Information security in action (or not) after theft

A few days ago someone broke into my car and pinched a bag with a bunch of my stuff in it (wallet, phone, iPod, books, journal, clothes etc). Bah. It’s a right pain, yet as I’m getting my affairs back in order I find a pleasant, technical distraction in seeing contrasting approaches to information security and prevention of identity theft and loss.

Scenario 1 - Commonwealth Bank of Australia

Having cancelled my stolen cards, I dig out my spare credit card and go to get out some money for the next few days. I keep a spare credit card tucked safely away for occasions such as this but sure enough I can’t remember the PIN so I go into the nearest branch…

  • Teller: Hi, what can I do for you?
  • Me: I had my wallet stolen yesterday. This is my spare credit card but I can’t remember the pin.
  • Teller: OK, I’ll need to ask you a few questions about your account to verify your identity. Do you also have some other ID?

Tick for CBA - Verify an identity based on something a person knows AND something a person has (two factor authentication)

  • [I pull out my passport and the teller asks me some non-obvious questions about my account like my previous address, my current credit limit as well as some more standard questions]

Tick for CBA - don’t ask questions that thieves could easily answer based on information found in the articles they stole

  • Teller: Your PIN can be from 4 to 12 characters using letters or numbers. Please excuse me for a moment, I need a second staff member with me to authorise the reset an unknown PIN.
  • [Teller talks with her colleague and they both swipe their identity cards before I reset my PIN]

Tick for CBA - Minimise the chance for internal fraud by requiring two people to authorise potentially lucrative operations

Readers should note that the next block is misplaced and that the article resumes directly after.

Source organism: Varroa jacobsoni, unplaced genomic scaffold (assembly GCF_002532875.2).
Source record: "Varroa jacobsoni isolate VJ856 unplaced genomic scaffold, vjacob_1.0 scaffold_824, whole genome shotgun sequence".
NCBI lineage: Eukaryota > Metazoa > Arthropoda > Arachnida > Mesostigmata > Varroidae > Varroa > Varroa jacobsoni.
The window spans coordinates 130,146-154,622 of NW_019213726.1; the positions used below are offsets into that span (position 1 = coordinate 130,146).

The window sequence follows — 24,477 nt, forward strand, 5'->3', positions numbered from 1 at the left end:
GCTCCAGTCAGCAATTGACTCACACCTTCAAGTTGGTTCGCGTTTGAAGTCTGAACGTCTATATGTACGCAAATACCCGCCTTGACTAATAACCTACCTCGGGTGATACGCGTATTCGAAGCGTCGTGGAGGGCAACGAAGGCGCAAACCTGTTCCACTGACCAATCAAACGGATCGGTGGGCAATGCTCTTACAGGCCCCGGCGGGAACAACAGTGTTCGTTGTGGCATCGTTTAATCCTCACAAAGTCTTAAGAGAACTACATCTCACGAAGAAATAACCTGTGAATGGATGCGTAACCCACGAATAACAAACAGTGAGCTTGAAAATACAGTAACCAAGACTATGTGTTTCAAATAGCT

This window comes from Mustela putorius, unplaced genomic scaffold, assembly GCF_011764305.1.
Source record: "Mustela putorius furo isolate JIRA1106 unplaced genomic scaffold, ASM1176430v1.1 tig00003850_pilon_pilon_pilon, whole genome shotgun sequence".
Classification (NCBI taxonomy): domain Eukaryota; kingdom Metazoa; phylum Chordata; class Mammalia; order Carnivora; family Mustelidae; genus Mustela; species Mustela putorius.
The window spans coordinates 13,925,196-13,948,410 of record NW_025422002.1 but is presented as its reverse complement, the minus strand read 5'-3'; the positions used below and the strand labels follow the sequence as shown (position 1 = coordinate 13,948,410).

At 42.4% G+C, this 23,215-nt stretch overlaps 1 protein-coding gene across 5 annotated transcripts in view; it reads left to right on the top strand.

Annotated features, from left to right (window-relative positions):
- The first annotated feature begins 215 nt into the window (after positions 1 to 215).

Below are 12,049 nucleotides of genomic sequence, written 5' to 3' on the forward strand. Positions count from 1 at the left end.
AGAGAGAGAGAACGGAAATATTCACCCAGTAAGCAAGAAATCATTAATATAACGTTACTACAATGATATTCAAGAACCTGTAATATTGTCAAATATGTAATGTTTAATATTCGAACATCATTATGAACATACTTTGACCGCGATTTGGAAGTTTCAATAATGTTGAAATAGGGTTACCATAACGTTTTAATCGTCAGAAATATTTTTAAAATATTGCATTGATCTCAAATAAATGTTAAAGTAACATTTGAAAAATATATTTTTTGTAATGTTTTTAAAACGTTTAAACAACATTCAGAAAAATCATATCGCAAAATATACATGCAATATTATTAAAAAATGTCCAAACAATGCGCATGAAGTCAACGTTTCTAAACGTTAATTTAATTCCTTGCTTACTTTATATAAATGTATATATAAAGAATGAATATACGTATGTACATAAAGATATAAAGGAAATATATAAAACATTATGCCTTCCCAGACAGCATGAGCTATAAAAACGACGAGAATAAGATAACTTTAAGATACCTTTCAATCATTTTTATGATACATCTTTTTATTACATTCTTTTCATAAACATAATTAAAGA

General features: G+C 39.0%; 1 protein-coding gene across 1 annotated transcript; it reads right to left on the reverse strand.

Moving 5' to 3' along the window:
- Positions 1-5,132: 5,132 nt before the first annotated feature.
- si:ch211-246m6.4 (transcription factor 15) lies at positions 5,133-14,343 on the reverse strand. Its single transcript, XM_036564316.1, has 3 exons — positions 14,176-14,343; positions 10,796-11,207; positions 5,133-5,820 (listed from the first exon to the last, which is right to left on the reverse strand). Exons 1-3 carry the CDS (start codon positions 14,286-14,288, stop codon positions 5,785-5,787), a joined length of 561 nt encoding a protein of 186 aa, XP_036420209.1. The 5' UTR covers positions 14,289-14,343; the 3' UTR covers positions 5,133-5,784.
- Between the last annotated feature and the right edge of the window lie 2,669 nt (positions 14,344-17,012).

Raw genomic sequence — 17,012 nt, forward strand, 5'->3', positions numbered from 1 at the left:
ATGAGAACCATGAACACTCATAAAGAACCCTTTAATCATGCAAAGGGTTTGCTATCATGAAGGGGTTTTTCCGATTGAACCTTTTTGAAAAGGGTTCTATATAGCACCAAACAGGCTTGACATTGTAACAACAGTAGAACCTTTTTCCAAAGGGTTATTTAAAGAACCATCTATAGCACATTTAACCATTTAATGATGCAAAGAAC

Outcome: I’m affirmed that the CBA care about their internal security as well as my account security. CBA rises in my eyes.

Scenario 2 - Optus Communications

I use my phone lots and while it’s nice not to be able to receive work calls, there’s a weekend coming up with things to organise :-) I’ve borrowed a mobile handset while I decide what handset I’ll buy so all I need to do now is get a replacement SIM card from the Optus branch.

  • Shop attendant: Hi, what can I do for you?
  • Me: I had my phone stolen yesterday. I’d like to get a replacement SIM, please.
  • Shop attendant: Sure. Can I get the phone number, please?
  • [I tell her the phone number, she looks up my account from the phone number, presumably sees that the phone has been reported stolen and then makes a call to activate a new SIM. I wait while she's on the phone, half expecting to have to pull out my passport to do an ID check]
  • Shop attendant: OK, that’s all done. Here’s your new SIM. It’ll be active in about 20 minutes.
  • Me (a little concerned but not showing it): It’s that easy?
  • Shop attendant (with a naive smile as she thinks I’m paying her a complement): Sure is.

No complement for Optus - There was no ID check that I was the account owner. Zero. Zip. Nada.

Outcome: I now think that Optus doesn’t take account security seriously. I also now start thinking about swapping carriers.

Phone theft - double for nothing

If you don’t think such ID checks are necessary, take this situation:

  1. Thief steals wallet and phone.
  2. Thief looks at the phone right away, knowing that it’ll be locked in a matter of minutes or hours. Thief finds the number of the phone, either by a listing in the phone itself or business card in the wallet
  3. Thief continues to use phone for as long as practical
  4. Owner calls carrier to have the phone locked. Thief’s call goes dead.
  5. Thief waits an hour after the phone is locked, goes to the carrier’s shop and gets a new SIM re-issued, needing to only know the number of the phone and the fact that it was stolen earlier in the day and locked about an hour ago
  6. Shop attendant smiles naively as the thief leaves quickly and efficiently with a new SIM
  7. Profit! at someone else’s expense (hmm)

I’ve written this scenario to show how easy it is to take advantage of lax security. I’m sure thieves are smart and creative so I really doubt this is anything new. In the meantime, I’m going to call Optus and CBA to tell them how important account security is and how this experience has affected their image in my eyes. Once they know that customers take real account security seriously (and not just marketing speak about security) perhaps they’ll take it seriously too.

I sure hope companies take my account security seriously… especially Optus -they have a bit of work to undo!